3. Using your body for momentum, shift your hips in a clockwise motion and allow your arm to follow.
  4. Perform 10 repetitions in each of these directions: clockwise, counterclockwise, forward/backward and side to side.

Move 2: Table Slides

Table slides gently stretch your shoulder joint while fully supporting the weight of your injured arm on the table.

  1. Sit with your injured arm next to a table. Use your opposite hand to lift your forearm and place it on a small folded towel on the table.
  2. Hold your injured wrist with your opposite hand.
  3. Slowly bend forward, sliding your forearm along the table until you feel a gentle stretch in your injured shoulder.
  4. Hold for two to three seconds; then slowly sit back up.
  5. Repeat 10 times, working up to three sets in a row.

Move 3: Dowel Exercises

Dowel exercises allow your uninjured shoulder to assist movement of your injured arm.

  1. Lie on your back holding one end of the dowel in each hand, resting it at your waist.
  2. Keeping your elbows straight, slowly raise your arms up toward the ceiling as far as you comfortably can.
  3. Slowly lower back down. Progress this exercise until you are able to reach the dowel fully overhead.

Move 4: Wall Walking

Wall walking improves your ability to raise your arm while in a standing position.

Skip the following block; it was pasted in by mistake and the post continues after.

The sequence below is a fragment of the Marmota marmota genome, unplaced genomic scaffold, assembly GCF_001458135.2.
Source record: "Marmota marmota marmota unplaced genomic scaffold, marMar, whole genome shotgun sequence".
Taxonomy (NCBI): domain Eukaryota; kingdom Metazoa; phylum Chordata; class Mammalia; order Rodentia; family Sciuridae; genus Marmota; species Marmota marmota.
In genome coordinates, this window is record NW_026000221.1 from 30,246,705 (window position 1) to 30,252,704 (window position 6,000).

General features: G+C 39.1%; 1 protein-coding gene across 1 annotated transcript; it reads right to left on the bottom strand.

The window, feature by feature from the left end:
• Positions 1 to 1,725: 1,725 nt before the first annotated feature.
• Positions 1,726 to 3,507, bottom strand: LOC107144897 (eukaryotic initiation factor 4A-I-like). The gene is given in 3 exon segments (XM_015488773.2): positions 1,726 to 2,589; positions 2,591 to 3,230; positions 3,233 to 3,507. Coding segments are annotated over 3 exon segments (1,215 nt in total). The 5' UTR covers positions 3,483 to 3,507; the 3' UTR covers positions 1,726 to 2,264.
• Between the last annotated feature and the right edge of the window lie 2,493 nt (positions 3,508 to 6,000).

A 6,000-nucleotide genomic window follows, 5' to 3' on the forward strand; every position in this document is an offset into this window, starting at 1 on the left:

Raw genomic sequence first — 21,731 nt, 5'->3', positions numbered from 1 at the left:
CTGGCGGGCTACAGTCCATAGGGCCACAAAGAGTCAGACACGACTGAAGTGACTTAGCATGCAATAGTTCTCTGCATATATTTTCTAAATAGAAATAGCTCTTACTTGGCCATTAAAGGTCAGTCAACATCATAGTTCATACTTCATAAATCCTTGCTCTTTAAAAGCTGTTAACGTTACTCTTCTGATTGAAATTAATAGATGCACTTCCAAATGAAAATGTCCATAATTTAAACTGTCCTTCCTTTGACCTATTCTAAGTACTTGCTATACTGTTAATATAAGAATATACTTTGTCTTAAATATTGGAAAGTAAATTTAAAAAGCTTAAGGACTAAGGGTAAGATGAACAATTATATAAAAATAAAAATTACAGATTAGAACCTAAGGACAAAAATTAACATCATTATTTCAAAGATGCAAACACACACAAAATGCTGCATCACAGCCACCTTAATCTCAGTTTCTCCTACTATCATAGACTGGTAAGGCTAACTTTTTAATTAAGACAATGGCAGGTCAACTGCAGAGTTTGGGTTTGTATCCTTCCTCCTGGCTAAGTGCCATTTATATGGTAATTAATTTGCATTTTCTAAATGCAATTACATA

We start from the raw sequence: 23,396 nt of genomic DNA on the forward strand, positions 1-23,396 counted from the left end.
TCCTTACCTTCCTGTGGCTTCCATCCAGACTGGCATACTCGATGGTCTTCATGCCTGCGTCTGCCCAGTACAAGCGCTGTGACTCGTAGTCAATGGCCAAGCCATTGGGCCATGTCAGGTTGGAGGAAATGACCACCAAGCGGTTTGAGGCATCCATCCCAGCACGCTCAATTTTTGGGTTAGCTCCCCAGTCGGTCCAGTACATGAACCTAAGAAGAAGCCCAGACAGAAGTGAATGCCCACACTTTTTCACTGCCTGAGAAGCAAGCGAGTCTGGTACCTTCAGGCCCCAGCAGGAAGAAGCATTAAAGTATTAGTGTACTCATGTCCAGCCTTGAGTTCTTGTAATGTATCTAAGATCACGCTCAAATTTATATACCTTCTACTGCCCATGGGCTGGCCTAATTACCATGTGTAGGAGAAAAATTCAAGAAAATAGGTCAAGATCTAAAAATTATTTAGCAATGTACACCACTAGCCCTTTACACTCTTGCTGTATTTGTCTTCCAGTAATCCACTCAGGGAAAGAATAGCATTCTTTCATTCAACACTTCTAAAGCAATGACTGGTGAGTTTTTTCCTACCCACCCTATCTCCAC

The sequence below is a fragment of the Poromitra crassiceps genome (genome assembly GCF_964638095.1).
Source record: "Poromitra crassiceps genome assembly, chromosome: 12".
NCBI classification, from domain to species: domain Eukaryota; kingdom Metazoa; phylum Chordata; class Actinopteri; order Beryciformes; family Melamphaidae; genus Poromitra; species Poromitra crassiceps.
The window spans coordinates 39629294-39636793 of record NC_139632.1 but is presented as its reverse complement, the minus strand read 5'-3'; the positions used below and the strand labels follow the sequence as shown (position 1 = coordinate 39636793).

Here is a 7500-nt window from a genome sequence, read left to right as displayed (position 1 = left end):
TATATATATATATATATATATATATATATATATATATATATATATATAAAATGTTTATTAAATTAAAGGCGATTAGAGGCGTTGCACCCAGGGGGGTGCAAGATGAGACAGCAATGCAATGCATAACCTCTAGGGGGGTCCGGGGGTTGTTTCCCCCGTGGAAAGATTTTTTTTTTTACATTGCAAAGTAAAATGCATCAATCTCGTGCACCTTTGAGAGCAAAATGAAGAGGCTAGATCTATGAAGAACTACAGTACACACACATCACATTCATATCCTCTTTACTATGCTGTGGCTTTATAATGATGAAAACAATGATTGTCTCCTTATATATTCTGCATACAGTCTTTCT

1. Stand facing a wall.
  2. Place your fingers on the wall at waist-height.
  3. Slowly "walk" your fingers up the wall as high as possible until you feel a stretch in your shoulder.
  4. Hold for two to three seconds and then walk them back down.
  5. Repeat 10 times.

2. Strengthening Exercises

Strengthening exercises can begin as early as three weeks after injury, depending on its severity.

Move 1: Submaximal Isometrics

Isometric exercises are the most basic form of strengthening after a humerus fracture.

  1. Stand facing a wall with your elbow bent to 90 degrees and fingers in a gentle fist.
  2. Place a pillow between your fist and the wall.
  3. Gently press your fist into the wall for two to three seconds. Repeat 10 times.
  4. Turn sideways with your injured arm next to the wall.
  5. Place the pillow between your elbow and the wall.
  6. Gently press your elbow sideways into the wall for two to three seconds and repeat 10 times.